In February, Disha, a Nigeria-based platform that allows digital creators to curate, sell digital content, create portfolios and receive payments from their audience globally, announced that it was closing shop.
Before the news, Disha had bootstrapped to more than 20,000 users; at some point, it claimed to have a monthly growth rate of about 100%. Three days after announcing its shutdown, however, Disha did an about-face and said it was thinking of new options for the company and would share an update once it made a new decision.
Earlier this month, a Twitter user noticed Disha FAQs on Flutterwave’s support documents, suggesting that the unicorn company might have acquired the creator platform. Although Disha’s FAQs have been removed, Flutterwave confirmed to TechCrunch today that it has indeed bought the two-year-old platform. The terms of the deal are undisclosed; however, some sources say the purchase price is in six figures.
While Flutterwave has been rumoured to acquire some startups in the past, this is its first public announcement of any acquisition since launching in 2016 to tackle Africa’s payments problems. And what’s more surprising is that the buy is outside payments or fintech.
Disha was founded by Evans Akanno, Rufus Oyemade and Blessing Abeng in 2019. The company is one of the well-known platforms built from Africa, including Selar and Irawo, targeting creators and influencers globally. Disha provided them with tools to create a one-page site to curate and share links, content, portfolios and a checkout system to receive payments.
Although Disha had users globally, its revenues were low, making slightly above $1,000 in monthly recurring revenue. With little revenues and limited resources, Disha showed signs of struggle; even ex-CEO attested to this in a now-deleted LinkedIn post where he expressed burnout while running Disha and Cregital, a design agency he founded and was CEO, a role he stepped down from in September.
“We [the founders] decided to shut down the company because we ran out of resources to continue driving the very valid vision we had,” ex-CTO Oyemade told TechCrunch in an email. “With Flutterwave, we now have a way to drive both value for creators and revenue to sustain the business. We are happy to have gotten the call from Flutterwave, which actually kept hopes alive.”
Oyemade will continue to lead the technology behind the product with a new role as software and architectural lead. Akanno and Abeng, the ex-CMO, left the company to pursue other projects.
Flutterwave says Disha will continue to be an independent product with a distinct brand and operations. From now on, it wants to focus on features and integrations that help creators easily schedule meetings and exhibitions, build sustainable income through subscriptions and leverage emerging technologies in the creator space.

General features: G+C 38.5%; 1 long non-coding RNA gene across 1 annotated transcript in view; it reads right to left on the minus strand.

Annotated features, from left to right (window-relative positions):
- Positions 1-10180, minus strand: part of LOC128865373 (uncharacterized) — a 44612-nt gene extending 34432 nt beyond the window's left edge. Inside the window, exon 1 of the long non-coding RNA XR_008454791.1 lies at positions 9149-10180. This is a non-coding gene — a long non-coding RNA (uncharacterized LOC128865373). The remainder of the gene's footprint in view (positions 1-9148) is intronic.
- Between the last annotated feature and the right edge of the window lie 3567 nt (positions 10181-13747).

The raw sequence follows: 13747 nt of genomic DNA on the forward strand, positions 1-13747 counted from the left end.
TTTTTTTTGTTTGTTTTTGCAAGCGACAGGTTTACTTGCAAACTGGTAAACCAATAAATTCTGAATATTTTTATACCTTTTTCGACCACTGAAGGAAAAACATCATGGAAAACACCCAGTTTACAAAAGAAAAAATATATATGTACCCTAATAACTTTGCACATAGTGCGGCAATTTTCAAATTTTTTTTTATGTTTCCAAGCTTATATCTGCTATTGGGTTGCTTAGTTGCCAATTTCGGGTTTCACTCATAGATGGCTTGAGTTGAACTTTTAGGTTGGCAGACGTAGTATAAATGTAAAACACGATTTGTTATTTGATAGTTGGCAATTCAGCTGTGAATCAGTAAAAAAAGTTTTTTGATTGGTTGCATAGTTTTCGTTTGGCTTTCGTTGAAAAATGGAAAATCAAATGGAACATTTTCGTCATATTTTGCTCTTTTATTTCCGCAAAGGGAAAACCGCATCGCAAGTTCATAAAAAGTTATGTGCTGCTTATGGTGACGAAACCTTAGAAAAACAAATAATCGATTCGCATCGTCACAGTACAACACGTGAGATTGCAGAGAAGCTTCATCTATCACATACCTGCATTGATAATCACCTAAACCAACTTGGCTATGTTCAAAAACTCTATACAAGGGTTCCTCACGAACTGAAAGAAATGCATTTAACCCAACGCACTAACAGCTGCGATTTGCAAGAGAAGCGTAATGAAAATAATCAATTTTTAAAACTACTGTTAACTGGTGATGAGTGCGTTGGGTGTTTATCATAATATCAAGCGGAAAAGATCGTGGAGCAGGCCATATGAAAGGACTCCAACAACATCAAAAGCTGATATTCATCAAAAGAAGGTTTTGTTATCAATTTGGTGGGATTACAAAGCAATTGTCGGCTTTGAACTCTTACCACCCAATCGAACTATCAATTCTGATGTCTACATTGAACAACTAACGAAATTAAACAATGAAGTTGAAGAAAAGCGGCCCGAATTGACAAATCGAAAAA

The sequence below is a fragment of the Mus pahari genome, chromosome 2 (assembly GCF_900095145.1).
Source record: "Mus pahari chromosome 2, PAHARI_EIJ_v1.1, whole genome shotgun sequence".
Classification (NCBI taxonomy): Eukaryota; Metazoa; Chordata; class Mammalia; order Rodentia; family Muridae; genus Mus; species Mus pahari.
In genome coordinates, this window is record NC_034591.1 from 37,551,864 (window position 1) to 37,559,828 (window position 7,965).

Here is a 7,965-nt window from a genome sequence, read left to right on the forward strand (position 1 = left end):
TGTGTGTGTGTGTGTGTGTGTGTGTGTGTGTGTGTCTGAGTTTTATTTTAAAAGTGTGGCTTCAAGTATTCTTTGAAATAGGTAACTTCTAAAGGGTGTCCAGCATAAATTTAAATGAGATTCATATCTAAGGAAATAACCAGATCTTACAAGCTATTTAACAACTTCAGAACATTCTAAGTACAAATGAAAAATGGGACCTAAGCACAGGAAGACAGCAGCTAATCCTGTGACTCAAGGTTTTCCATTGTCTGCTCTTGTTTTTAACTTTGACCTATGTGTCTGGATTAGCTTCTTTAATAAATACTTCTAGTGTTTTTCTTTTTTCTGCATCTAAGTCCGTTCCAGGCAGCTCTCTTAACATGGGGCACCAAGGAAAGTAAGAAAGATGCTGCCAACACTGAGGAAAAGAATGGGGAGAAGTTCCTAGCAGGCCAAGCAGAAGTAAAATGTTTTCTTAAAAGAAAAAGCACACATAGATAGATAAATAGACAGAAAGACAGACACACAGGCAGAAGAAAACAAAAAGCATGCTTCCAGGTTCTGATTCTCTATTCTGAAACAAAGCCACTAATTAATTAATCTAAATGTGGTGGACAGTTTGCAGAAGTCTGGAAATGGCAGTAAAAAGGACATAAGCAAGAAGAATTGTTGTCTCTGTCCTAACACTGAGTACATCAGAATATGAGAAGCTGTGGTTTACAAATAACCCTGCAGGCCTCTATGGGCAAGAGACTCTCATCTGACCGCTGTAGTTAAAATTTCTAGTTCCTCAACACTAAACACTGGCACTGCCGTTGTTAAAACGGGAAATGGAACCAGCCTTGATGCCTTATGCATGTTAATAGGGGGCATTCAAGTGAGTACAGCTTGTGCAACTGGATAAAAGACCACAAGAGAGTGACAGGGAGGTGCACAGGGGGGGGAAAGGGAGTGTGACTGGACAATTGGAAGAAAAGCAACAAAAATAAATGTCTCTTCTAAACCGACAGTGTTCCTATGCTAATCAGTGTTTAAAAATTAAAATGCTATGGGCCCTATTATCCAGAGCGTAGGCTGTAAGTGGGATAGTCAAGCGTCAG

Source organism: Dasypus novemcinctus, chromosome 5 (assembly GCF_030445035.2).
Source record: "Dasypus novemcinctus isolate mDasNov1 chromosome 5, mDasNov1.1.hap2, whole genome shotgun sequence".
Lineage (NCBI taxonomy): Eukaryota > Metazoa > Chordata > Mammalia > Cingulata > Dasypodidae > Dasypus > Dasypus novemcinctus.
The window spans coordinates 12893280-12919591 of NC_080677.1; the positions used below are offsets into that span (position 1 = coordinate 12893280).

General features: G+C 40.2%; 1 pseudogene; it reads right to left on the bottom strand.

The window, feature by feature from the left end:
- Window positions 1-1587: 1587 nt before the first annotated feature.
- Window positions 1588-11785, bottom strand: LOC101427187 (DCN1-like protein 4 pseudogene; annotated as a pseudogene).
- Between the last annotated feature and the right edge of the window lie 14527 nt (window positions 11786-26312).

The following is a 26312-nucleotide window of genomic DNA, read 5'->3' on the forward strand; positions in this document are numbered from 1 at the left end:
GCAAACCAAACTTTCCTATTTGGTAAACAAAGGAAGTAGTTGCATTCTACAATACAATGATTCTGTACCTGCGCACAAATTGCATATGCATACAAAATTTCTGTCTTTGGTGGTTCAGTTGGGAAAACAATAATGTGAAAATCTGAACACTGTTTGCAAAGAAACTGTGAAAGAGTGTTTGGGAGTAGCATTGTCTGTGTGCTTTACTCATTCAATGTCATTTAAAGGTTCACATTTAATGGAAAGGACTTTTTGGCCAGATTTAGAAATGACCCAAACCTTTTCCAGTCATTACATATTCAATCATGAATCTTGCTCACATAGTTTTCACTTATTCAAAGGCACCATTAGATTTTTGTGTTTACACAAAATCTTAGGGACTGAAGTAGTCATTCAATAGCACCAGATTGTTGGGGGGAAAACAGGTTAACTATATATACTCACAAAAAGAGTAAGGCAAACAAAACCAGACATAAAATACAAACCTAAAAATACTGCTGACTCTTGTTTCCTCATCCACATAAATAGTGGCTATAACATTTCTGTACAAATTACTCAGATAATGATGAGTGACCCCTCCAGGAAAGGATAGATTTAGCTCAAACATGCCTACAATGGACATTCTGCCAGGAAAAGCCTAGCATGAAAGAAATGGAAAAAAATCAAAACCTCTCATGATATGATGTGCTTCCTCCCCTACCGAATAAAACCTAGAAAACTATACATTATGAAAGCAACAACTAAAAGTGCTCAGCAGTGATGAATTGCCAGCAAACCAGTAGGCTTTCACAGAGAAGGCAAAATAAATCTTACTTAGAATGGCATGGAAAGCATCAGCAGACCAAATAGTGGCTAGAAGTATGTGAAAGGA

Why did Flutterwave make this acquisition? Certainly, it will bolster Disha’s payments checkout process and grow the platform’s base by allowing users to make transactions in over 150 currencies and 34 countries worldwide. But most importantly, Flutterwave wants to take part in the $100 billion global creator economy.
The pandemic has created an opportunity for millions of freelancers and creators to use no-code tools to monetize their craft and community.
“Recently, we have diversified into building tools that will help freelancers, businesses and now creators grow,” Flutterwave CEO Olugbengba “GB” Agboola said in an email. “We saw Disha as an opportunity to capture a new market of indie creators that need innovative tools to showcase their craft and get paid. This acquisition cements our place as a growth partner for freelancers and businesses. For us, Flutterwave Store is to small businesses what Disha is to creators.”
Furthermore, there is an increasing appetite to create, own, sell or share digital experiences such as NFTs. With most of Disha’s customers based in the U.S., the U.K. and Europe, it is well-positioned to facilitate transactions around owning and selling these digital experiences.
Flutterwave knows that, and via this acquisition, the fintech is betting that Disha is its ticket to eat at that growing NFT table, where more than $10 billion was spent just in Q3 2020.
“Disha is a global tool and the global creator economy is enormous, and with NFTs growing in popularity, there’s no limit to how huge the creator economy can grow,” GB said.